“I am an old man and have known many troubles, but most of them never happened”. – Mark Twain
This quote, says volumes about an individual. For most people it is thinking that affects their lives more than what actually happens with them. Much of what one worries about may never actually happen in reality
In recovery from addiction, negative thinking, or self-destructive thinking, is referred to as ‘stinking thinking’. This basically implies the irrational beliefs one may have about oneself, about relationships, addiction, recovery and one’s overall satisfaction in life.
Negative beliefs affect the way you feel and think which has an obvious effect on your behaviour as well.
Our beliefs are influenced by many people, factors and life experiences. Certain common categories of beliefs could be about oneself and our capabilities, our chemical dependence, recovery and relapse potential, events that happen in our life and our future.
Our beliefs and capabilities play a major role not only in our recovery, but in our life as well. If you believe you are bad, unworthy, or inadequate, these beliefs will only lead you to develop a trait of low self-confidence. This can cause you to doubt in your capabilities, personal strengths, or take up tasks you know you will fail in. What we fail to see is that you do not risk failing but you give very little room to success.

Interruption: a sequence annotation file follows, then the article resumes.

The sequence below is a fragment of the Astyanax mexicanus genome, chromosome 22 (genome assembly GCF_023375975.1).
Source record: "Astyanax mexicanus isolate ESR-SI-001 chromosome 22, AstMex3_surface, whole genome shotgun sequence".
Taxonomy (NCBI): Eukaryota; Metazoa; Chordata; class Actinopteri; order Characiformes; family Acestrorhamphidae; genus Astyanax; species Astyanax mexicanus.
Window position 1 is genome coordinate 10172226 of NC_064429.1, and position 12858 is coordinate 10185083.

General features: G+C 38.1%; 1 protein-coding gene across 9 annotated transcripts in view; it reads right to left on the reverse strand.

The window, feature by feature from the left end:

Some examples of faulty beliefs are: “I will relapse anyway because my chemical dependence is so severe” or “I am never going to be happy in life”. If you do believe in yourself have the confidence in yourself, you will stay positive and strong while facing challenges. And therefore your chances of success are more.
Many addicts or alcoholics base their recovery on their belief system. If you do believe that your chemical dependence is a major threat to your life and well-being, you will be motivated to work hard towards your recovery. Your belief system can also have an effect on your relationships, your perception of the future and any life events that have occurred or are occurring. Your opinion about anything can be maintained depending on the strength of your belief system irrespective of it being rational or irrational.
It is safe to assume now that your belief guides your behaviour and influences your emotions. If you are aware of your beliefs, then you are in a position to challenge them and change the ones that do not seem rational or healthy. To do so the following methods are usually suggested:
Keep a written journal – The purpose of writing anything down is to increase the awareness of your belief system and practice changing them. This can be a daily exercise.
Focus on your positive thoughts – This is only a small step when practiced everyday to keep yourself positive. Keep in mind to compliment yourself when you get the opportunity to.
Remind yourself of the benefits of recovery – when you feel low and feel you can’t handle your cravings, or are exposed to a stress invoking situation that can make you want to drink or use, always think of the lowest point of your using period and the benefits of staying sober.
Use humour – Laughing at yourself makes you gain a positive approach of yourself and makes you take things lightly. Lighten up and don’t take yourself seriously all the time. These are only simple techniques to challenge your negative thinking. Keep in mind, you will find results only if you practice them daily. Remember, recovery is a process, not an event.